When George W. Bush decided that the United States (and its “allies”) were going to invade Iraq, there was some small amount of outcry. Opposition focused on three areas: speculation that Bush only wanted to open the country’s oil markets, concern that an invasion would spark civil conflict, and some displeasure that the administration lied about Iraq’s arsenal of weapons. (In retrospect, these critiques were pretty fair.)
So it’s with some anguish and a sense that the cosmos has again rearranged itself that we report another hiccup in Iraq’s already turbulent passage to stability. At the center of it: one of the oil companies for whom several hundred thousand American troops kicked open the door.
From the Washington Post:
With their opposing armies massed on either side of the contested border dividing southern and northern Iraq, leaders in Baghdad and the semiautonomous Kurdistan region are warning they are close to civil war — one that could be triggered by Exxon Mobil.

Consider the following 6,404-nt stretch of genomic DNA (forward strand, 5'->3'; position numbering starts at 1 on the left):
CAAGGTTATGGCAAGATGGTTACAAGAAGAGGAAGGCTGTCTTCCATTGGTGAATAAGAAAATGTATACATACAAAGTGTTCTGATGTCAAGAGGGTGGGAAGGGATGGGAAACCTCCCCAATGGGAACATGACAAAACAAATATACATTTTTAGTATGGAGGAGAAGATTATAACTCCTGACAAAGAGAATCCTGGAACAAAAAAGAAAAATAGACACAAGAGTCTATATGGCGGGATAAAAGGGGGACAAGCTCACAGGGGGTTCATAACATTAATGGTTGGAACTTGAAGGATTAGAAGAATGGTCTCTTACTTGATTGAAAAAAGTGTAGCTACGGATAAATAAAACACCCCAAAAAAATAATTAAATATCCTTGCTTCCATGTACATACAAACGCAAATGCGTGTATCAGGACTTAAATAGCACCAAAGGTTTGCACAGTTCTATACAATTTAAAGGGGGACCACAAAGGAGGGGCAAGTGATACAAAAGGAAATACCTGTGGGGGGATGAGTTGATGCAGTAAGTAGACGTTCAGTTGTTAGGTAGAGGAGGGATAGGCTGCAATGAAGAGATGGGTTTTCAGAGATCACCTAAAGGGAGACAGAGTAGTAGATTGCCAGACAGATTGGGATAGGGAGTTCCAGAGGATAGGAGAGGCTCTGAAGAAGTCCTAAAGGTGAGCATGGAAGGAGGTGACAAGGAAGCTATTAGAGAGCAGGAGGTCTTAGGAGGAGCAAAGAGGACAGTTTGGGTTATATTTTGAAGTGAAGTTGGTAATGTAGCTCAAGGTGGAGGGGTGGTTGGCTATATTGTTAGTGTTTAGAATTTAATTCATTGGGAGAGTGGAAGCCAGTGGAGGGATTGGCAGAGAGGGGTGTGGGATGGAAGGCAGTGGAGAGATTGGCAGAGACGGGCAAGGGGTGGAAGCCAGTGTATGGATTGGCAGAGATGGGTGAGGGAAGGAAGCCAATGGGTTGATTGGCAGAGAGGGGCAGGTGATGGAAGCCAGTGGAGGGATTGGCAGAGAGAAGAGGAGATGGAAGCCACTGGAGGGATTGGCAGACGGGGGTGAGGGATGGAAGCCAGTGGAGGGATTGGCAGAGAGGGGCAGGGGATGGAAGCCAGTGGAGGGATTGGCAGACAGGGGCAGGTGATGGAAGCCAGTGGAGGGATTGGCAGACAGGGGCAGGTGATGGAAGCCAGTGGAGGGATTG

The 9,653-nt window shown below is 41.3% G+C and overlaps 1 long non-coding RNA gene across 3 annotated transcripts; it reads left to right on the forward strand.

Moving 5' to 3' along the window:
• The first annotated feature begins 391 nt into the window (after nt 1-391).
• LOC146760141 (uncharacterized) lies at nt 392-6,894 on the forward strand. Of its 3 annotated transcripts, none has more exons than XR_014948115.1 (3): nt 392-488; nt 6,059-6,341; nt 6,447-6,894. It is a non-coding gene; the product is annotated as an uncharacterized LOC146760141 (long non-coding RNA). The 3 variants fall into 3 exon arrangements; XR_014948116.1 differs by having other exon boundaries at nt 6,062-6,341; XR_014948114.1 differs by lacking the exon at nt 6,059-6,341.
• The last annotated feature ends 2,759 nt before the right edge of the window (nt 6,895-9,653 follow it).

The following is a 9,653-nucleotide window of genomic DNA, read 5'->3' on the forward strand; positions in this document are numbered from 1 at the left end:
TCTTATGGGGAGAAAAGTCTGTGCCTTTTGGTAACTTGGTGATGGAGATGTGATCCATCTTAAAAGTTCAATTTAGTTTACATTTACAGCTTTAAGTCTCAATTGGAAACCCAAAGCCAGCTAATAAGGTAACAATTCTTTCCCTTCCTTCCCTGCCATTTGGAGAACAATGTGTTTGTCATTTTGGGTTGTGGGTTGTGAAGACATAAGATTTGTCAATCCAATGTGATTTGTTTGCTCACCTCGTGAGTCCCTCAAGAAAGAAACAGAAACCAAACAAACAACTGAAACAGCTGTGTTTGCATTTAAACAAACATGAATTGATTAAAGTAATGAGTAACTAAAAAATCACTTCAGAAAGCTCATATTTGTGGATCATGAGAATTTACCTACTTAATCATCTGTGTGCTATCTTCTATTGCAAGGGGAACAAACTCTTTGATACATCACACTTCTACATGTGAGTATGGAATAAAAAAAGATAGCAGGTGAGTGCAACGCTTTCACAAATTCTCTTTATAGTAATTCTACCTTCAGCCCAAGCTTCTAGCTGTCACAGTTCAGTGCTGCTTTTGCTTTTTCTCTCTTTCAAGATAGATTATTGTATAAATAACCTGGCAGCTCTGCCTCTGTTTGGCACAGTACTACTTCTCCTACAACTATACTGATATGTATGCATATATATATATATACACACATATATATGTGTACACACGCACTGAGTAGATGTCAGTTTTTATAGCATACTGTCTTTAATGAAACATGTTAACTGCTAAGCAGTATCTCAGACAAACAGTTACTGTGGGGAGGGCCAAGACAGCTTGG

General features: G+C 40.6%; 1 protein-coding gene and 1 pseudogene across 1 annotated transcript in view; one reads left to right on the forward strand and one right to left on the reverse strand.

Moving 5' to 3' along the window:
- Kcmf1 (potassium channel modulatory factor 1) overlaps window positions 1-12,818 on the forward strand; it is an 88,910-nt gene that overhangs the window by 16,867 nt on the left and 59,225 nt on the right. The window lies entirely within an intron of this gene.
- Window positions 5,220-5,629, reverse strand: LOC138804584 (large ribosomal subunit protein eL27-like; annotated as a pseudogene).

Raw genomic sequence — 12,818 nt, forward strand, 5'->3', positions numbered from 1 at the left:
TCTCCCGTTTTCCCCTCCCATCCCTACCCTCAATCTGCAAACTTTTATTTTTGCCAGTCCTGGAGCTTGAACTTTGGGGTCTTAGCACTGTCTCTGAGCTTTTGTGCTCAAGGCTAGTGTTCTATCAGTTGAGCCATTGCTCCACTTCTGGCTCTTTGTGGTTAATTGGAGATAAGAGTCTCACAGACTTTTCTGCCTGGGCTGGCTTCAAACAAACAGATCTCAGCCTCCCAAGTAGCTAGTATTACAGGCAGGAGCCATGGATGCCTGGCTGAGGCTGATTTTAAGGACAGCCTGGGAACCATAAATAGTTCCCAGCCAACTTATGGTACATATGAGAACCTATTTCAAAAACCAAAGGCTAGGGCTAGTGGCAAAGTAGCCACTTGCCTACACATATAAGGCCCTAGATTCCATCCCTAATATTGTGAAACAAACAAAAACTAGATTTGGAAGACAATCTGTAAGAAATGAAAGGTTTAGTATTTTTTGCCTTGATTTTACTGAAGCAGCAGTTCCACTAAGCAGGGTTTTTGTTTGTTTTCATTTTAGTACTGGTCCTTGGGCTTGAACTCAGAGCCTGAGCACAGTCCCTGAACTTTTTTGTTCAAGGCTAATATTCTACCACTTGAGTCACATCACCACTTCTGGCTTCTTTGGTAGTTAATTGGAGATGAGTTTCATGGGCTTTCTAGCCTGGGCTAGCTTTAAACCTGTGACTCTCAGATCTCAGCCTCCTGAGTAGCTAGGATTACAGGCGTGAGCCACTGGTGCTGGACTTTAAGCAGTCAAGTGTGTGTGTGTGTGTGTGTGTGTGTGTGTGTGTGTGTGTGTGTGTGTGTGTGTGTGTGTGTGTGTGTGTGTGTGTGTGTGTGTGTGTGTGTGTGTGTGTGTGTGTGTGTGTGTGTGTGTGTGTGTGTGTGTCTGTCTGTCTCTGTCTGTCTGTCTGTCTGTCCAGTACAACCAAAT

Although leaders on both sides are negotiating a walk back from the brink, they also say their armies could easily be provoked into battle. …
“The prime minister has been clear: If Exxon lays a finger on this territory, they will face the Iraqi army,” said Sami Alaskary, a member of parliament and close confidant of Prime Minister Nouri al-Maliki. “We don’t want war, but we will go to war, for oil and for Iraqi sovereignty.”
ExxonMobil is not the first company to attempt to walk the line between Kurdistan and Iraq proper. Earlier this year, Chevron announced a deal with the Kurds and was black-listed by Iraq. Exxon’s leases are closer to the informal border with Iraq, raising the government’s ire.
Tensions rose last month when Iraqi forces tried to arrest a Kurdish fuel seller, who appealed to Kurdish troops, the pesh murga, to protect him. Gunfire erupted.
The Baghdad military officer said the Iraqi army would open fire under three scenarios: if the pesh merga fire first, if the pesh merga advance beyond their current positions, or if oil companies begin working in disputed areas.
“If they do this, it’s a declaration of war,” the officer said. “They will have started it.”
Exxon hopes to begin drilling (with the U.S. government’s tacit blessing) next summer. Assuming that, in the interim, it doesn’t spark an armed conflict centered on the land where it hopes to drill.
We shouldn’t be surprised that it’s come to this. The last time a Texas-based fossil fuel interest wanted to get more oil out of Iraq, the results were about the same. At least we’re not pretending it’s about WMDs anymore.
In Iraq, Exxon oil deal foments talk of civil war, Washington Post.
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